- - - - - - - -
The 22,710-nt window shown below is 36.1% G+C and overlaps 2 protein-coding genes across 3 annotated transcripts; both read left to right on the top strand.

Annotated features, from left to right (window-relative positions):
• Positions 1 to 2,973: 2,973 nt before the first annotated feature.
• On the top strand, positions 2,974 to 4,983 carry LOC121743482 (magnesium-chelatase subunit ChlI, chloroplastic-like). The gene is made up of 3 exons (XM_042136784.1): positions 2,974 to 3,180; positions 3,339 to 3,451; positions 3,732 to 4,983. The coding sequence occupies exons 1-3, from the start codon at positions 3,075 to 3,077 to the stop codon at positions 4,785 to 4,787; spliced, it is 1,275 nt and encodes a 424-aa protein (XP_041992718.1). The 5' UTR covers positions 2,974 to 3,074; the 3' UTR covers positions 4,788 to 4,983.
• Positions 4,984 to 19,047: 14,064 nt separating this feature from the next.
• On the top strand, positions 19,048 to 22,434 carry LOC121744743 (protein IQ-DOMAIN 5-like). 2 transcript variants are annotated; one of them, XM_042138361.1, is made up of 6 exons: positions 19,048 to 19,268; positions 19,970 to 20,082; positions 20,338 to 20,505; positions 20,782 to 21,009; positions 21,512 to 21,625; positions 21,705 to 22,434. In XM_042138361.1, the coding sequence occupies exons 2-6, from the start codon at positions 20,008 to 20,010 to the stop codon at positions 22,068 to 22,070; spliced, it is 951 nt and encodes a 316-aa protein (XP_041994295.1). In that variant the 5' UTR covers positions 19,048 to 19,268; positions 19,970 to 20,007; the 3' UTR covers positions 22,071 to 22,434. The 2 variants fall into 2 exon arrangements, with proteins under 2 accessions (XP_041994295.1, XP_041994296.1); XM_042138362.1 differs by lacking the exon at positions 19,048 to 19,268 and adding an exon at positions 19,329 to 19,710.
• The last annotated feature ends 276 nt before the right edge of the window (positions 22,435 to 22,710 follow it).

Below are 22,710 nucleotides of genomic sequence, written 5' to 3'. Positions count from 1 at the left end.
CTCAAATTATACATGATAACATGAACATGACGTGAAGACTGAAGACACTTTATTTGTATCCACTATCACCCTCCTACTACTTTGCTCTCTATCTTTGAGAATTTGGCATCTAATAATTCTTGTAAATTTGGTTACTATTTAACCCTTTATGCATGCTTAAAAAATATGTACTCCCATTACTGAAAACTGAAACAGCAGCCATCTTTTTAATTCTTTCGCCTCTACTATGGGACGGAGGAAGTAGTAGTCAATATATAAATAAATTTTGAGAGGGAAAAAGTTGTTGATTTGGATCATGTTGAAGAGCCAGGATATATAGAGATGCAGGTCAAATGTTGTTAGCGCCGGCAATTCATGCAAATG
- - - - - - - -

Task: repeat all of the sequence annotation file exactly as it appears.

The 22,710-nt window shown below is 36.1% G+C and overlaps 2 protein-coding genes across 3 annotated transcripts; both read left to right on the top strand.

Annotated features, from left to right (window-relative positions):
• Positions 1 to 2,973: 2,973 nt before the first annotated feature.
• On the top strand, positions 2,974 to 4,983 carry LOC121743482 (magnesium-chelatase subunit ChlI, chloroplastic-like). The gene is made up of 3 exons (XM_042136784.1): positions 2,974 to 3,180; positions 3,339 to 3,451; positions 3,732 to 4,983. The coding sequence occupies exons 1-3, from the start codon at positions 3,075 to 3,077 to the stop codon at positions 4,785 to 4,787; spliced, it is 1,275 nt and encodes a 424-aa protein (XP_041992718.1). The 5' UTR covers positions 2,974 to 3,074; the 3' UTR covers positions 4,788 to 4,983.
• Positions 4,984 to 19,047: 14,064 nt separating this feature from the next.
• On the top strand, positions 19,048 to 22,434 carry LOC121744743 (protein IQ-DOMAIN 5-like). 2 transcript variants are annotated; one of them, XM_042138361.1, is made up of 6 exons: positions 19,048 to 19,268; positions 19,970 to 20,082; positions 20,338 to 20,505; positions 20,782 to 21,009; positions 21,512 to 21,625; positions 21,705 to 22,434. In XM_042138361.1, the coding sequence occupies exons 2-6, from the start codon at positions 20,008 to 20,010 to the stop codon at positions 22,068 to 22,070; spliced, it is 951 nt and encodes a 316-aa protein (XP_041994295.1). In that variant the 5' UTR covers positions 19,048 to 19,268; positions 19,970 to 20,007; the 3' UTR covers positions 22,071 to 22,434. The 2 variants fall into 2 exon arrangements, with proteins under 2 accessions (XP_041994295.1, XP_041994296.1); XM_042138362.1 differs by lacking the exon at positions 19,048 to 19,268 and adding an exon at positions 19,329 to 19,710.
• The last annotated feature ends 276 nt before the right edge of the window (positions 22,435 to 22,710 follow it).

Below are 22,710 nucleotides of genomic sequence, written 5' to 3'. Positions count from 1 at the left end.
CTCAAATTATACATGATAACATGAACATGACGTGAAGACTGAAGACACTTTATTTGTATCCACTATCACCCTCCTACTACTTTGCTCTCTATCTTTGAGAATTTGGCATCTAATAATTCTTGTAAATTTGGTTACTATTTAACCCTTTATGCATGCTTAAAAAATATGTACTCCCATTACTGAAAACTGAAACAGCAGCCATCTTTTTAATTCTTTCGCCTCTACTATGGGACGGAGGAAGTAGTAGTCAATATATAAATAAATTTTGAGAGGGAAAAAGTTGTTGATTTGGATCATGTTGAAGAGCCAGGATATATAGAGATGCAGGTCAAATGTTGTTAGCGCCGGCAATTCATGCAAATG